4. Find ways to immerse yourself outside of Greece

Even if you can’t go to Greece or attend classes, you can still immerse yourself in Greek in your daily life. One way is to find Greek-speaking communities or events in your area, such as cultural centers, festivals, or meetups. You can also use online resources to connect with Greek speakers, such as language exchange websites, social media groups, or chat apps. Listening to Greek music, watching Greek videos or podcasts, or reading Greek literature can also help you familiarize yourself with the sounds and patterns of the language.

Honestly, I plan to try all 4 - whatever I can do. I think it will all help.

Learning about hospitality in Greece

I was trying to explain to some non-Greek friends about hospitality in Greece. I feel like it's next level, but how do you explain it?

Could anyone help me explain any of the following:
  • Traditional welcome gestures in Greece
  • Common household customs when visiting a Greek home
  • Etiquette for showing appreciation to Greek hosts
  • Any specific do's and don'ts that a foreigner should be aware of

Greek Name Days Celebrations

I have been encouraging my family and friends to let me know when their name days are. I know for my immediate family, of course, but I want to start honoring name days in addition to birthdays like they do in Greece.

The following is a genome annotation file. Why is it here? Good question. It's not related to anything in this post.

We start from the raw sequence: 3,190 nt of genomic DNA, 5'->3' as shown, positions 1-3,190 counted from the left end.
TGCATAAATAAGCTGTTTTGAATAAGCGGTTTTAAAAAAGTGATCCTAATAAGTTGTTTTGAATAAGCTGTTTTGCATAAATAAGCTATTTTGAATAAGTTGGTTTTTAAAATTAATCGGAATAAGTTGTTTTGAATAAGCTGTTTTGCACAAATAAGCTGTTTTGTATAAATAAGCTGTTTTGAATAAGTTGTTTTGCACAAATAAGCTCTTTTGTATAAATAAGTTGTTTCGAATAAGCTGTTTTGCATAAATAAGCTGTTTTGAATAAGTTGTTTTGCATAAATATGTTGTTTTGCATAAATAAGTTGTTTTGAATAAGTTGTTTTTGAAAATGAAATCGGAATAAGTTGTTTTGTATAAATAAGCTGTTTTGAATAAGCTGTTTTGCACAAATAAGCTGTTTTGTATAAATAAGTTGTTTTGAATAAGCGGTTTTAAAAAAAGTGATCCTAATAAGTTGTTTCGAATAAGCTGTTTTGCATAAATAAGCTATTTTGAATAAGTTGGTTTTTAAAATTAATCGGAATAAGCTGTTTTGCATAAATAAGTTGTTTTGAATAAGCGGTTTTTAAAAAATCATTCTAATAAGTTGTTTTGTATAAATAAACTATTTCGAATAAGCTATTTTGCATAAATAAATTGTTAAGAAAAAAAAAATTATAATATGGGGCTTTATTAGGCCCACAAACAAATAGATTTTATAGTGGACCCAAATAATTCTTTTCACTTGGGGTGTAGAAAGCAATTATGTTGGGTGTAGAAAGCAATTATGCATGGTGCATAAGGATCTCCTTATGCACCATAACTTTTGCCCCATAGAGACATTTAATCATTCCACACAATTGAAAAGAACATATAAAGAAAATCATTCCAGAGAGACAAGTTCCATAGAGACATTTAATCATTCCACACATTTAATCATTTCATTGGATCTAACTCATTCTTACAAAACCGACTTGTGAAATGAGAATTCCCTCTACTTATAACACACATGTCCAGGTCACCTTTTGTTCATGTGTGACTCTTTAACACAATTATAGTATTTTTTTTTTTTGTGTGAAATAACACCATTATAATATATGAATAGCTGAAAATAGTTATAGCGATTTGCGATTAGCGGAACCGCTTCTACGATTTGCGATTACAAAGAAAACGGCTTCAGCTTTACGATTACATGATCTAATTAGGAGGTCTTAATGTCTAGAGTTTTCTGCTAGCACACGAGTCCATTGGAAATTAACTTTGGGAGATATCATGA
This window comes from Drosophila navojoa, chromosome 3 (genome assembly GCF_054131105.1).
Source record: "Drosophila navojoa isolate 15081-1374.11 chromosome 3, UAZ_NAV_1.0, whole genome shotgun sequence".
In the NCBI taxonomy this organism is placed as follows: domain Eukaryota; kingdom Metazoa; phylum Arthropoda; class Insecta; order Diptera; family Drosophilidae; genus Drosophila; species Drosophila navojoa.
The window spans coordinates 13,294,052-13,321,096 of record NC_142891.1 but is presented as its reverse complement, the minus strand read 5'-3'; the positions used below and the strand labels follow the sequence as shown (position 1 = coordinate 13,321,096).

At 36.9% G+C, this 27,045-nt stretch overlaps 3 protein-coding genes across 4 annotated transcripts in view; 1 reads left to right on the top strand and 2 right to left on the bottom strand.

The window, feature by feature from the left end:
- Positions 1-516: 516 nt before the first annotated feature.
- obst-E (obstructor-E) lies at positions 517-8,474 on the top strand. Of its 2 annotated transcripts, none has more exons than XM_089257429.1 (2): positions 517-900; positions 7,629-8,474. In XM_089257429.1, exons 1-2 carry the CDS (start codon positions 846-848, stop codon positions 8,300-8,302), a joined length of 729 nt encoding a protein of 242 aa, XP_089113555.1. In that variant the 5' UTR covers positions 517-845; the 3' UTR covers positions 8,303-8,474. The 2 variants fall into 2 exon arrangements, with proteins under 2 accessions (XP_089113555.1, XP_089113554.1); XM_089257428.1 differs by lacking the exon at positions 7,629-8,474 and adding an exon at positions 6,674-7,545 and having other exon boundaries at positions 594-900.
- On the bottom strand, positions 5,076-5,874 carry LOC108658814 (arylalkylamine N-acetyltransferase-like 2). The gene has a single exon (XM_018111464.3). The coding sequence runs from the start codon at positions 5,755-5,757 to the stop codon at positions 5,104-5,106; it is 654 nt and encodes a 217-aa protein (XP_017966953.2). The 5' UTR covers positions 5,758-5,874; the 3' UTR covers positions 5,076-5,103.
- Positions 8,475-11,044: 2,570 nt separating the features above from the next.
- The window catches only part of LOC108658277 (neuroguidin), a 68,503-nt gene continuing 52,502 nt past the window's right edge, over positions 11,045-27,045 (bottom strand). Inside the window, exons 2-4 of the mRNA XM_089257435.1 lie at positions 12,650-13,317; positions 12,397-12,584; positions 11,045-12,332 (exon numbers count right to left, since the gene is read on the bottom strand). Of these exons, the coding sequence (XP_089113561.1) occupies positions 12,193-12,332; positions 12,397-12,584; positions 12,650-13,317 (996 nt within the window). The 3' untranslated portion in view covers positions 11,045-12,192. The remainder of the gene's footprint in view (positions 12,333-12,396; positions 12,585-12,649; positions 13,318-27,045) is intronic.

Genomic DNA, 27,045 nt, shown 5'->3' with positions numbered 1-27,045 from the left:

But aside from wishing someone Chronia Polla, or happy name day, what else can we do? How do people in Greece celebrate? Is it much like a birthday?

Advice about making Greek coffee

I've developed a fascination with Greek culture and cuisine, and one aspect I'm particularly eager to explore is Greek coffee. I've heard that it's a unique and delicious brew, but I'm not quite sure how to make it at home.

I understand that Greek coffee is traditionally prepared using a special pot called a briki, but beyond that, I'm a bit lost. What type of coffee grounds should I use, and how finely should they be ground? Are there any specific brands or blends that are favored for making Greek coffee?

I'm also curious about the brewing process itself. Is there a particular technique for achieving that rich, foamy texture that Greek coffee is known for? And what about serving suggestions? Are there any traditional accompaniments or customs that I should be aware of?

Thanks in advance!

Ideas for Celebrating the New Month - Kalo Mina

Growing up, I heard my family say this all the time when there was a new month. I finally started paying attention to the tradition and ritual of saying it.

Kalo Mina actually means "Good Month" but my family took it a step further. We developed the habit of doing something special as a family to celebrate.It depends which day it falls. Some things we've done:

- Brunch - We do this if it falls on a weekend.
- Dinner - Going out to dinner is great any time of the year!
- Journaling - We've done family journaling parties, sitting together reflecting on the month. Sometimes we read aloud what we write (depends how the month went LOL)
- Goals - No matter if we do anything, like go out to dinner or brunch, we always sit and review our goals for the month together.
Share and discuss Greek traditions related to Greek weddings, christenings, dance & holidays!